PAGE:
Origin of humans on the Earth

Discussion in 'Human Science' started by Saint, Dec 18, 2019.

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  1. Gawdzilla Sama Valued Senior Member

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    I would point out that Saint's god only created one universe, no reproducible.
     
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  3. Quantum Quack Life's a tease... Valued Senior Member

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    Saint,
    there are some who even believe the following:
    That the story of the great flood, Noah and his ark is really a story orally passed on over many generations originally told in a way that simple folk could understand. That it is about how an AGW event occurred on a planet and the extinction event forced the residents to build an ark ( star ship) filled with all the DNA they could find, sent to a planet found that was called Earth. Thus seeding the planet with their DNA and allowing their strand of homo sapiens DNA to continue and thrive only to repeat the failings with their own AGW. They also sent with the ark the early ideas of that led to the writing of Genesis so that the newly evolving and ignorant race has some sort of understanding of their creation. Born intelligent but utterly ignorant.

    Evidence: 'tis all in the bible, and an understanding of human nature helps.
    eg.
    40 days and forty nights - 40 days of cryostasis for Noah and his family ( traveling over oceans is often considered as a cryptic metaphor for unconsciousness)

    then there are people who believe.....
     
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  5. Yazata Valued Senior Member

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    I think that pigs and humans do have the same origin, in a very literal sense.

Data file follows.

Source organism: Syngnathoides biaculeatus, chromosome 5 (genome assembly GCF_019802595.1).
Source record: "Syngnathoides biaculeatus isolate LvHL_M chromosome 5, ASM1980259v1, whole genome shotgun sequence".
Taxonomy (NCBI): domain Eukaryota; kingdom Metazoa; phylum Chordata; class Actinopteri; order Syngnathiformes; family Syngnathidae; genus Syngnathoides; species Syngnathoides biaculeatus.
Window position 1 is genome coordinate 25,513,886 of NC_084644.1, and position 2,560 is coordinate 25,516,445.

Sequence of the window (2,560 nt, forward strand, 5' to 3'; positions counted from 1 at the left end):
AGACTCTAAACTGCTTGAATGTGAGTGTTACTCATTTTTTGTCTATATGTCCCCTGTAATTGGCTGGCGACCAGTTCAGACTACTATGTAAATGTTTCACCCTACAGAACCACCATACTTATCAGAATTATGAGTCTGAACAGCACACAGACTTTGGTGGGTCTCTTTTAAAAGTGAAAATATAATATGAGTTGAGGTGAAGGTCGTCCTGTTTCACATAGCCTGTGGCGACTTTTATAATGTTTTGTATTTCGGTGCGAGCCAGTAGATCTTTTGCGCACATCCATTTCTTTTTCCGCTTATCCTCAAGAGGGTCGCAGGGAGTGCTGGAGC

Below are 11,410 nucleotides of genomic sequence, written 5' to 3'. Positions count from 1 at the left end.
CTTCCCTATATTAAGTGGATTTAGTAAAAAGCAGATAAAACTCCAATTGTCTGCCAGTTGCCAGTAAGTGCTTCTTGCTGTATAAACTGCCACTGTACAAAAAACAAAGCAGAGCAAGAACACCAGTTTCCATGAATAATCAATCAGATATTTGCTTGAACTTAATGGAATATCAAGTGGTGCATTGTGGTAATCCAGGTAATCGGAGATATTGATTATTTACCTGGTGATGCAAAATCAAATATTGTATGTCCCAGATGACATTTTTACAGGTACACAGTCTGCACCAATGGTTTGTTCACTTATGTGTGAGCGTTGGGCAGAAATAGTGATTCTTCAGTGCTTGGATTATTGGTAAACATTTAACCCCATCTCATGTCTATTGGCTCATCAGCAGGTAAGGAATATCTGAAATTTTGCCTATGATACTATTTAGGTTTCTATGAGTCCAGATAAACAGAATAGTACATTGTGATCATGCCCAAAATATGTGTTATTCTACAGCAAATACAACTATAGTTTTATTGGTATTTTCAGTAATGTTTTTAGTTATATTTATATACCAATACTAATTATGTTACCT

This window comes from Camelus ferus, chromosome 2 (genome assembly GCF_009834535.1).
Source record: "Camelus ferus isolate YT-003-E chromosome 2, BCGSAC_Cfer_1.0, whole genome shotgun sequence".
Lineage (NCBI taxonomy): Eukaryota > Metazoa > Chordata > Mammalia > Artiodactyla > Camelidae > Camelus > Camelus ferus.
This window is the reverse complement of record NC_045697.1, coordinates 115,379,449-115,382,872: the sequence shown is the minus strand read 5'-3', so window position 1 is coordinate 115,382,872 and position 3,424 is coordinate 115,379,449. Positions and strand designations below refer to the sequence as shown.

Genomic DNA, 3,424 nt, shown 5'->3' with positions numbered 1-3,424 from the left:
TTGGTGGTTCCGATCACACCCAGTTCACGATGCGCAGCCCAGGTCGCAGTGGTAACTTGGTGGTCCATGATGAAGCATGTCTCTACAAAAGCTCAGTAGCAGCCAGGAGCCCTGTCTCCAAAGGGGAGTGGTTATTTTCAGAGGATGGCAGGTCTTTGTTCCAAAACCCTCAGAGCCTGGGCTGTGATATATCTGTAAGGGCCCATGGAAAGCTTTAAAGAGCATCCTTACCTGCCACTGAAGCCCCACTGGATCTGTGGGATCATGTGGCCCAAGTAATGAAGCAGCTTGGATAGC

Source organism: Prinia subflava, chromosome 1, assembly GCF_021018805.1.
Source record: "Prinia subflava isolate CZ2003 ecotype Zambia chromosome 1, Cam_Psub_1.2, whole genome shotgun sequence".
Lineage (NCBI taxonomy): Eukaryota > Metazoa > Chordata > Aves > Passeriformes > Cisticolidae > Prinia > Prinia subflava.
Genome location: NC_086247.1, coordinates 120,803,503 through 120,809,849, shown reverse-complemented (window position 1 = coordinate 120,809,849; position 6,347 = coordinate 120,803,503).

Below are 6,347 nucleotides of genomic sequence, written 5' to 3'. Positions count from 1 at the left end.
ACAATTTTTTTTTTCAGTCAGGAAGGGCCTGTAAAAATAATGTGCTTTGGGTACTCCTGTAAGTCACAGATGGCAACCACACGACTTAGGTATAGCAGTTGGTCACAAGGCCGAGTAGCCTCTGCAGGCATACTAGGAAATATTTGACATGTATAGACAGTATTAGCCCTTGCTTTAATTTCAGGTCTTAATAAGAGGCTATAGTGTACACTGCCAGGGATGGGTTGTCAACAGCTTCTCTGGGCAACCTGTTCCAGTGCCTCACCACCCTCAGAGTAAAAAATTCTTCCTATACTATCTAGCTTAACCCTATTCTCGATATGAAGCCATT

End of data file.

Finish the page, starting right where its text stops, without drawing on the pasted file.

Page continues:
If we trace back our own family trees - parents to their parents, to their parents, to their parents... and if we do the same thing with today's pigs... we will eventually arrive at ancestors that both we and the pigs have in common if we go far enough back in time. Many millions of years. At least we will arrive at members of the same interbreeding population of animals ancestral to both of our lines. Humans and pigs are quite literally distantly related family members.

    That's what explains the fact that we share very similar genetic codes, cellular physiology, why we are both chordates, mammals, quadripeds, have two eyes, two ears, mouths with teeth and tongues, faces arranged roughly the same way, have analogous organs (heart, lungs, brain etc.) and all the rest. It's family resemblance.

    This BTW, is why I expect that space-aliens won't share much anatomical, cellular or perhaps even biochemical similarity to human beings. There won't be any family resemblance if they are the products of an entirely different origin of "life" (in some basic functional sense) and an entirely different evolutionary history in different extraterrestrial conditions.

    Looked at biologically, the similarities between humans and pigs are even more remarkable than the differences. We are kind of like bizarrely distorted versions of each other.

    If we go back far enough and look at life at the cellular level, all life seems to be related in that way, all deriving from what biologists call LUCA, the Last Universal Common Ancestor. Which might not turn out to be a particular ancestral cell, but rather an ancestral cell type from which all existing life on Earth is descended.
     
    Last edited: Dec 24, 2019
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  7. Saint Valued Senior Member

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    Why some apes are not transformed by evolution into humans?
     
  8. Saint Valued Senior Member

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    it is very funny to think that single cell life can transform into multi-cell life.
    many biology books just teach superstition of science.
     
  9. geordief Valued Senior Member